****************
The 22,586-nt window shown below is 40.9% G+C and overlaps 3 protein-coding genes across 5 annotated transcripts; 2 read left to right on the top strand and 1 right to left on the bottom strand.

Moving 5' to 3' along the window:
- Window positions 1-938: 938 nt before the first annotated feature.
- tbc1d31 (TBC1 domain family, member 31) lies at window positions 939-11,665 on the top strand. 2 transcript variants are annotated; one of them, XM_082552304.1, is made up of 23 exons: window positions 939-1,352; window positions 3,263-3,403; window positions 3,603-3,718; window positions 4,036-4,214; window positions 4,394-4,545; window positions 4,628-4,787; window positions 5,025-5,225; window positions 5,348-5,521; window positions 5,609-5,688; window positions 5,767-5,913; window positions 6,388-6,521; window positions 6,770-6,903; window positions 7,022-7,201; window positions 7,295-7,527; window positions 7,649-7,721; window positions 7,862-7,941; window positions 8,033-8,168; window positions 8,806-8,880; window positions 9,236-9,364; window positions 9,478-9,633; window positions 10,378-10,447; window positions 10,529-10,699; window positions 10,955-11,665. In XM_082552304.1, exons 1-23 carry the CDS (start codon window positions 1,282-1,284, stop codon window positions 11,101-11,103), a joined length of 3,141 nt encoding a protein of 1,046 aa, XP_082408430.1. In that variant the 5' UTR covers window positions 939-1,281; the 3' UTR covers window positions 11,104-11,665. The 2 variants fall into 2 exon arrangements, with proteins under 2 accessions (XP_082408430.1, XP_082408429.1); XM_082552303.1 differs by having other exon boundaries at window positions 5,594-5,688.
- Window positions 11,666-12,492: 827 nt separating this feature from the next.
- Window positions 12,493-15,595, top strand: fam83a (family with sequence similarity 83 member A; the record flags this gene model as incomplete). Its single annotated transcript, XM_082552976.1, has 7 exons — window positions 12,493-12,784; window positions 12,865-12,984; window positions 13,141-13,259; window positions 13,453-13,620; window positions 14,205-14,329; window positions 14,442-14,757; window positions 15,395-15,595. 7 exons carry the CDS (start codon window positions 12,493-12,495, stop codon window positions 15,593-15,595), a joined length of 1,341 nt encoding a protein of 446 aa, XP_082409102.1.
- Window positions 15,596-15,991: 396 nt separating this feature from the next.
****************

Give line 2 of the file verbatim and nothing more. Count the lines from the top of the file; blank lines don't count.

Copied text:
Moving 5' to 3' along the window: